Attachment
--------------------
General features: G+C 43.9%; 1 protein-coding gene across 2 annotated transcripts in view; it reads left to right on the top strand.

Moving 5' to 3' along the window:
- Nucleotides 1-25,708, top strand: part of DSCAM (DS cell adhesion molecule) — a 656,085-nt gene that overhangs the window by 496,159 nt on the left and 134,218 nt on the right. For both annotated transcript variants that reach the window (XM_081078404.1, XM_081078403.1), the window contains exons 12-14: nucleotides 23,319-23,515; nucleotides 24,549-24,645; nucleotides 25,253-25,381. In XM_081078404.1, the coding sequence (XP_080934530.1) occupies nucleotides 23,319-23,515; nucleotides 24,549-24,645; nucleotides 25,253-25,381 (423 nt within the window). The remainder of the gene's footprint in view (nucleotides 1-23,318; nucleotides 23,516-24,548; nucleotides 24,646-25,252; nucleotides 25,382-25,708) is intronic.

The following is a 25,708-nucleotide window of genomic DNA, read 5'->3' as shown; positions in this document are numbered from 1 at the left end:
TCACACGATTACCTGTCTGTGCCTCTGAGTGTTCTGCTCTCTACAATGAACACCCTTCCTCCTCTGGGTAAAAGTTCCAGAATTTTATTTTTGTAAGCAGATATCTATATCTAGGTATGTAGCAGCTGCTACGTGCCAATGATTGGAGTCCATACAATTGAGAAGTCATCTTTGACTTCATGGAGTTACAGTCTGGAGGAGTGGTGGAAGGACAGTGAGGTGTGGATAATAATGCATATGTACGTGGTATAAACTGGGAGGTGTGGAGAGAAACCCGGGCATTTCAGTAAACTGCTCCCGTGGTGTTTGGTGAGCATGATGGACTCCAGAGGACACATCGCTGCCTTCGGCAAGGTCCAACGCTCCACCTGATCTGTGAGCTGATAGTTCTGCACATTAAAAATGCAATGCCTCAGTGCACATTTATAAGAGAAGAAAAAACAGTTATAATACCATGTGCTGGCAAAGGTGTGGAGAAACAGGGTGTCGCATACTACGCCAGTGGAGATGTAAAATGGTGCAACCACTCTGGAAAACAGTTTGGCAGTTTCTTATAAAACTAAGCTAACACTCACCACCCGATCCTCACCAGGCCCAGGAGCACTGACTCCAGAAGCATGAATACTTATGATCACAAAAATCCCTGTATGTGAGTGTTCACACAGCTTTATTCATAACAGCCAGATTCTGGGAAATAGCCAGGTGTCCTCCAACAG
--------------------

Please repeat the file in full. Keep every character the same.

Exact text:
General features: G+C 43.9%; 1 protein-coding gene across 2 annotated transcripts in view; it reads left to right on the top strand.

Moving 5' to 3' along the window:
- Nucleotides 1-25,708, top strand: part of DSCAM (DS cell adhesion molecule) — a 656,085-nt gene that overhangs the window by 496,159 nt on the left and 134,218 nt on the right. For both annotated transcript variants that reach the window (XM_081078404.1, XM_081078403.1), the window contains exons 12-14: nucleotides 23,319-23,515; nucleotides 24,549-24,645; nucleotides 25,253-25,381. In XM_081078404.1, the coding sequence (XP_080934530.1) occupies nucleotides 23,319-23,515; nucleotides 24,549-24,645; nucleotides 25,253-25,381 (423 nt within the window). The remainder of the gene's footprint in view (nucleotides 1-23,318; nucleotides 23,516-24,548; nucleotides 24,646-25,252; nucleotides 25,382-25,708) is intronic.

The following is a 25,708-nucleotide window of genomic DNA, read 5'->3' as shown; positions in this document are numbered from 1 at the left end:
TCACACGATTACCTGTCTGTGCCTCTGAGTGTTCTGCTCTCTACAATGAACACCCTTCCTCCTCTGGGTAAAAGTTCCAGAATTTTATTTTTGTAAGCAGATATCTATATCTAGGTATGTAGCAGCTGCTACGTGCCAATGATTGGAGTCCATACAATTGAGAAGTCATCTTTGACTTCATGGAGTTACAGTCTGGAGGAGTGGTGGAAGGACAGTGAGGTGTGGATAATAATGCATATGTACGTGGTATAAACTGGGAGGTGTGGAGAGAAACCCGGGCATTTCAGTAAACTGCTCCCGTGGTGTTTGGTGAGCATGATGGACTCCAGAGGACACATCGCTGCCTTCGGCAAGGTCCAACGCTCCACCTGATCTGTGAGCTGATAGTTCTGCACATTAAAAATGCAATGCCTCAGTGCACATTTATAAGAGAAGAAAAAACAGTTATAATACCATGTGCTGGCAAAGGTGTGGAGAAACAGGGTGTCGCATACTACGCCAGTGGAGATGTAAAATGGTGCAACCACTCTGGAAAACAGTTTGGCAGTTTCTTATAAAACTAAGCTAACACTCACCACCCGATCCTCACCAGGCCCAGGAGCACTGACTCCAGAAGCATGAATACTTATGATCACAAAAATCCCTGTATGTGAGTGTTCACACAGCTTTATTCATAACAGCCAGATTCTGGGAAATAGCCAGGTGTCCTCCAACAG